In nearly 35 years selling tractors, Alfred Keesee learned to ask potential customers a key two-part question: "How much acreage do you have and what do you plan to do with the tractor?"
Answers are often more complex than most folks expect, because tractors often become the rolling Swiss Army knives of farm gear. A landowner might buy a tractor sized just fine for one purpose and then discover a laundry list of new uses that can leave the machine straining.
"Some of the people get steered wrong and the majority of them end up wanting to try to trade for a bigger tractor in a year," says Keesee, an owner of Wanette (Okla.) Tractor & Supply.
Realistic answers to pre-purchase questions guarantee buying a workhorse of a tractor that can tackle necessary chores with efficiency and safety, but buying too big also brings potential hassles.
"Some of the bigger tractors, such as a 125-horsepower model, use 5 gallons of diesel an hour, but a 75 horsepower might only use 2.5 gallons. That could be as much as $6 an hour cheaper to operate," he says. "In a day's time, you could be throwing away a lot of money."
Anyone with between 5 and 20 acres might consider tractors with engines ranging in size from 25 horsepower to 40 horsepower, Keesee says. Someone with 50 acres and the need to tackle chores such as moving round bales of hay would need at least a 50-horsepower capacity.
Making the proper choice, though, does depend on more than just acreage and horsepower. Attachments such as land-clearing equipment also factor into the equation.
"Before buying, you really need to read the (sales) literature, because 99 percent of the time companies will not misrepresent the horsepower needed to run their equipment," he says. "You don't want to have a bush hog that your tractor might manage to pull to the field but won't run once it gets there."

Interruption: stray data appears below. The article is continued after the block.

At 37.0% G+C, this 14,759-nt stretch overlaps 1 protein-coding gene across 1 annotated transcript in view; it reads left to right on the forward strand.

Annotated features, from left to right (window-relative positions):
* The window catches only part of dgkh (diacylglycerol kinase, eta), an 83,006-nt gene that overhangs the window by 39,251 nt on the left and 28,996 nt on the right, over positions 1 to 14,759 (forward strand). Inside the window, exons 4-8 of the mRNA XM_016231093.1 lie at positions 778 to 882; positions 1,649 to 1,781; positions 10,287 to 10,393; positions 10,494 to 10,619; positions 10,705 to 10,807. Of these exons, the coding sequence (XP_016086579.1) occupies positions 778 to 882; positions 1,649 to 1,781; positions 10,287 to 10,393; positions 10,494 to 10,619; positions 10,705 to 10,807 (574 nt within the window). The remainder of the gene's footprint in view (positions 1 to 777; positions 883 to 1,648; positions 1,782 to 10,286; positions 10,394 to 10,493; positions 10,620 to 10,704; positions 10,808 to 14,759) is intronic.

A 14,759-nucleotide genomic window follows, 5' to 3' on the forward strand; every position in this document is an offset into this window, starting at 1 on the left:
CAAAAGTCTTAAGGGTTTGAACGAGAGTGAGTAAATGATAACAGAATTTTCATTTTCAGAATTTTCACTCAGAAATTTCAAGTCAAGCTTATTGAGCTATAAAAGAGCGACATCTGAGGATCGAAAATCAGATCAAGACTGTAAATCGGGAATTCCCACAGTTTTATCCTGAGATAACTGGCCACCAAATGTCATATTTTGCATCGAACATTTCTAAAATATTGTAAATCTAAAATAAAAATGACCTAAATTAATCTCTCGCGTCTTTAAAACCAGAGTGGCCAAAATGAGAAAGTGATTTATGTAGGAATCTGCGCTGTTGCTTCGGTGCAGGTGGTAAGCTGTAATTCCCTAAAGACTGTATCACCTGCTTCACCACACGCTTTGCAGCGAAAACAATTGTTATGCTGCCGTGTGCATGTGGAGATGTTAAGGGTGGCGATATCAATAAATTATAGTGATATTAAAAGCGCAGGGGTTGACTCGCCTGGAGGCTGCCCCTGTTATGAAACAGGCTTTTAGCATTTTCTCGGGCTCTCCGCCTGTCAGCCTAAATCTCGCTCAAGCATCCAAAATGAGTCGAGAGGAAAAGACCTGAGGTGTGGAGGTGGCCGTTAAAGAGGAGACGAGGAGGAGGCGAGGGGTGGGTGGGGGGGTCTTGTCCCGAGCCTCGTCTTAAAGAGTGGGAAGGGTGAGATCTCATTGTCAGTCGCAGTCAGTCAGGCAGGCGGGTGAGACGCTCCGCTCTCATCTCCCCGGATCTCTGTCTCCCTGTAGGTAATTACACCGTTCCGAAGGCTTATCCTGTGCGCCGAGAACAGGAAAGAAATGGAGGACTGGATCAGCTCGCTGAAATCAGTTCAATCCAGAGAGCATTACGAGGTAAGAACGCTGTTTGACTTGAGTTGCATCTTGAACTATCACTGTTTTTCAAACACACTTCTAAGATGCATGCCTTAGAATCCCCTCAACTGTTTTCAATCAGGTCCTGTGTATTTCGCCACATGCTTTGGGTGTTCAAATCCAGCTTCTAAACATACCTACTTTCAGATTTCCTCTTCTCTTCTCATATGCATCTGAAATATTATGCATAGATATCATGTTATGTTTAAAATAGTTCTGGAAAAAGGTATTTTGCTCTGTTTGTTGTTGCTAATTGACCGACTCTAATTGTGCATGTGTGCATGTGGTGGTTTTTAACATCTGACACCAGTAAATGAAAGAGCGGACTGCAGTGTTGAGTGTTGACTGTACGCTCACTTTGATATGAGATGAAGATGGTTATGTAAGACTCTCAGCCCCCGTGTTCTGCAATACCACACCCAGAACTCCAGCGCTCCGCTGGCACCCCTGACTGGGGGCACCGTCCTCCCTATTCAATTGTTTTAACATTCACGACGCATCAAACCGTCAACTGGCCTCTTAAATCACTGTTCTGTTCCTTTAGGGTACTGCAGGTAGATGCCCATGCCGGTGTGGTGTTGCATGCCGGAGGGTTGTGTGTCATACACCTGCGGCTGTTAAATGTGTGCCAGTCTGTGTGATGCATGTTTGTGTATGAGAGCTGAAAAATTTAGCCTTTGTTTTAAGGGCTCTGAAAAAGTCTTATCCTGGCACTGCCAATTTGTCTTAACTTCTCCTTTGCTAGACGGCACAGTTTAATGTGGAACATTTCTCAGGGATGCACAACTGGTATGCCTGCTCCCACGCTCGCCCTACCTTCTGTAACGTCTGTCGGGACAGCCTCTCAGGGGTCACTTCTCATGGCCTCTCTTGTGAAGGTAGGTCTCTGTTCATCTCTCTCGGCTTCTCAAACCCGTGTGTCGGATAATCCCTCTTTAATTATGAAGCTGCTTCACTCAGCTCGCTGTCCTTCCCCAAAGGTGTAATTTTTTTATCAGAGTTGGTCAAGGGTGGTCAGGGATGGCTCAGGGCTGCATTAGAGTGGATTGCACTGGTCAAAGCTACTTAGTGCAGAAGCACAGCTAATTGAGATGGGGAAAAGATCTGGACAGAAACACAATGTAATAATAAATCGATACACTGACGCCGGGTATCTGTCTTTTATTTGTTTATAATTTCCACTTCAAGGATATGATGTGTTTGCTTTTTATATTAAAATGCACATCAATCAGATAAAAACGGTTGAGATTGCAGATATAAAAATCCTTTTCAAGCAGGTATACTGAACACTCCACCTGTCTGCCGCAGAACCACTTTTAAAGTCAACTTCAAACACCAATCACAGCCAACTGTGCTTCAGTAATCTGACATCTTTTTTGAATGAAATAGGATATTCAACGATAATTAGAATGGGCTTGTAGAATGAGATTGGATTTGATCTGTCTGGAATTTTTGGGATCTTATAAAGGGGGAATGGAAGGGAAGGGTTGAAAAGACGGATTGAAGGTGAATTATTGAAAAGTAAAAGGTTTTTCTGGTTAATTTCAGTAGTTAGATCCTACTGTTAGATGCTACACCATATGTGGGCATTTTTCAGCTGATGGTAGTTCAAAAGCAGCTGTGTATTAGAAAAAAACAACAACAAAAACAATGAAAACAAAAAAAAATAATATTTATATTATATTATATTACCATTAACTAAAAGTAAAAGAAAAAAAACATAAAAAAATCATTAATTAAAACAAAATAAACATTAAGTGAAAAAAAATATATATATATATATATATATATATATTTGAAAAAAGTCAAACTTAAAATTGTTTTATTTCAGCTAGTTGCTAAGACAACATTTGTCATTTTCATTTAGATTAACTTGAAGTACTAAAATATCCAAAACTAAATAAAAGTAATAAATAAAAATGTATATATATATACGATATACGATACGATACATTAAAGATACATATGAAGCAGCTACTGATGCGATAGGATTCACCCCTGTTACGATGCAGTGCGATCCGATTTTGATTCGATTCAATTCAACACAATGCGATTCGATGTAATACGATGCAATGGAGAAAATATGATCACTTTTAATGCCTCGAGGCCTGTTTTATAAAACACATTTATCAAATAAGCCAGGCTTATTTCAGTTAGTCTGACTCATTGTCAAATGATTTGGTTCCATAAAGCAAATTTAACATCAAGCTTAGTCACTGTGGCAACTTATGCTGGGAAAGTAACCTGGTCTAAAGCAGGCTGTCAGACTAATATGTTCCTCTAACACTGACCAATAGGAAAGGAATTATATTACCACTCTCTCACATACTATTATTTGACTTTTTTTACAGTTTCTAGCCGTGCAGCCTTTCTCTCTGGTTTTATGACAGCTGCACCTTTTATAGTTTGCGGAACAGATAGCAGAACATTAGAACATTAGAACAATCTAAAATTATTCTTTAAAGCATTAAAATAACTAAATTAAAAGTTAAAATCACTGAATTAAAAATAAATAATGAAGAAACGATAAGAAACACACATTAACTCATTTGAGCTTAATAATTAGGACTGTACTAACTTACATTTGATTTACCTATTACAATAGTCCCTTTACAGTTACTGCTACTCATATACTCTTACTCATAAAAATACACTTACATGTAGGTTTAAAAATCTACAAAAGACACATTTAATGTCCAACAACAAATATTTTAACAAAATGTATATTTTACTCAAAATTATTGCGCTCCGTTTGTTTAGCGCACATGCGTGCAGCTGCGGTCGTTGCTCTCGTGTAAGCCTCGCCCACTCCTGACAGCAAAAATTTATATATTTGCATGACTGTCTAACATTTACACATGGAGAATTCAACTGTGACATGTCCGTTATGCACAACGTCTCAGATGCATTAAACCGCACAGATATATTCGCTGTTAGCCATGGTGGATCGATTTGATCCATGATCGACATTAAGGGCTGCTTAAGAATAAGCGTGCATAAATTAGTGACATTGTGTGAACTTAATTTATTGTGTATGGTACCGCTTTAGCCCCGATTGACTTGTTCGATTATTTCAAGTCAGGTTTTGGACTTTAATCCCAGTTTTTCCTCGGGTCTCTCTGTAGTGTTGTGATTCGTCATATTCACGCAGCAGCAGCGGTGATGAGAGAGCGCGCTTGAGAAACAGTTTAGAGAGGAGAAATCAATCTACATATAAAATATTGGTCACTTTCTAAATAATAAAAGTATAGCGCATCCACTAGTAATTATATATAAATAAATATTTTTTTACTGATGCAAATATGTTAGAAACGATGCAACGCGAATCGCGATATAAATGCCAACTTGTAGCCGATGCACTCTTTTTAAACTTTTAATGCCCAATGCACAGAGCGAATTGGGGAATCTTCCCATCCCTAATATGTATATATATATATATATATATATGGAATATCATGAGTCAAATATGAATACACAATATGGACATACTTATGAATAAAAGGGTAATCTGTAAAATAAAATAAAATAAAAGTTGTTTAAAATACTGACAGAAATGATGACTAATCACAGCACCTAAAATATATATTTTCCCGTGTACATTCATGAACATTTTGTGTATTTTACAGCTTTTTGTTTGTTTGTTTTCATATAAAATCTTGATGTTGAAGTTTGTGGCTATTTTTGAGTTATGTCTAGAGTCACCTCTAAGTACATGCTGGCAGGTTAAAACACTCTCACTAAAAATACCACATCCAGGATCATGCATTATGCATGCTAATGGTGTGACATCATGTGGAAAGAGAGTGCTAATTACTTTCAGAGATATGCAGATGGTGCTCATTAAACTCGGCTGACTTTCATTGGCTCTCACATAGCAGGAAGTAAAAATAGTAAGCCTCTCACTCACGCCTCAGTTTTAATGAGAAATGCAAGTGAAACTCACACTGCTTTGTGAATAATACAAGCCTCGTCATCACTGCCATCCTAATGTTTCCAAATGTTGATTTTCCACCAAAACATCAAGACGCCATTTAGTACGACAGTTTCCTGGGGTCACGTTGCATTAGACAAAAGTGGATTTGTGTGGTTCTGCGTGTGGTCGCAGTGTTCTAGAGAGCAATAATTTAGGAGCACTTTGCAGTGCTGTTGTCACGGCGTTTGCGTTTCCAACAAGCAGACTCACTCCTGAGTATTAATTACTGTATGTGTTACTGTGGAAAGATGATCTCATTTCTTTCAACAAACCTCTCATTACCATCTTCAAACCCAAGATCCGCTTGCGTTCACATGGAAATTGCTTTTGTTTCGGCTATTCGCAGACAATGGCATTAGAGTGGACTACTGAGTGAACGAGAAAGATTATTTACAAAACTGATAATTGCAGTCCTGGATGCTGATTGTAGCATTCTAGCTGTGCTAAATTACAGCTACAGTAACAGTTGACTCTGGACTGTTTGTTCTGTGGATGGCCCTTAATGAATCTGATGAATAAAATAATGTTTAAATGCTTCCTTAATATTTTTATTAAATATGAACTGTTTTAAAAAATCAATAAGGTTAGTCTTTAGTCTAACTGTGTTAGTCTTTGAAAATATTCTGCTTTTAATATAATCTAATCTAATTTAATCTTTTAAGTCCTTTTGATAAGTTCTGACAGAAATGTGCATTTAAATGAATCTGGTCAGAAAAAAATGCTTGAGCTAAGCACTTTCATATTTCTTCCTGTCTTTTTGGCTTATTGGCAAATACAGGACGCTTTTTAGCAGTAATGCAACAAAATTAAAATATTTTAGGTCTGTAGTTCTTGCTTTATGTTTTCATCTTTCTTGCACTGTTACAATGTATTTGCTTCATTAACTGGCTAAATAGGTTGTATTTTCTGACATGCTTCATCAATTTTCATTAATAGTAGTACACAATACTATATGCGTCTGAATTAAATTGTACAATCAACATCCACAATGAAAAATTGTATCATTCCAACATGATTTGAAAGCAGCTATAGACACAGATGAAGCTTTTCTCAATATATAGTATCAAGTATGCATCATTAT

First-time tractor buyers should also remember tractors can work hard for decades, which brings maintenance costs into consideration. Before buying a tractor with the latest options, such as a high-tech transmission, weigh the potential maintenance cost once the manufacturer's warranty ends, Keesee advises.
Consider buying, when possible, from a tractor dealer responsible for doing the warranty work in-house, and always ask other customers of the business about their experience.
Buying a used tractor can also often make sense, particularly if it's sold by a reputable dealer. Beware the temptation, however, of the weekend farmer who buys a cheap, used tractor intended for use just a couple of days a week.
"That guy actually needs a better tractor because he has a limited time to do the job and he doesn't want to spend hours doing repairs," Keesee says.
Making the perfect tractor choice does take thought, but a wrong decision may not hurt too much financially because tractors tend to hold their value, he says.
"A 5- or 6-year-old tractor might bring nearly as much, or even a bit more," Keesee says, "than what someone originally paid for it."
Noble Sprayberry is a regular contributor to Out Here.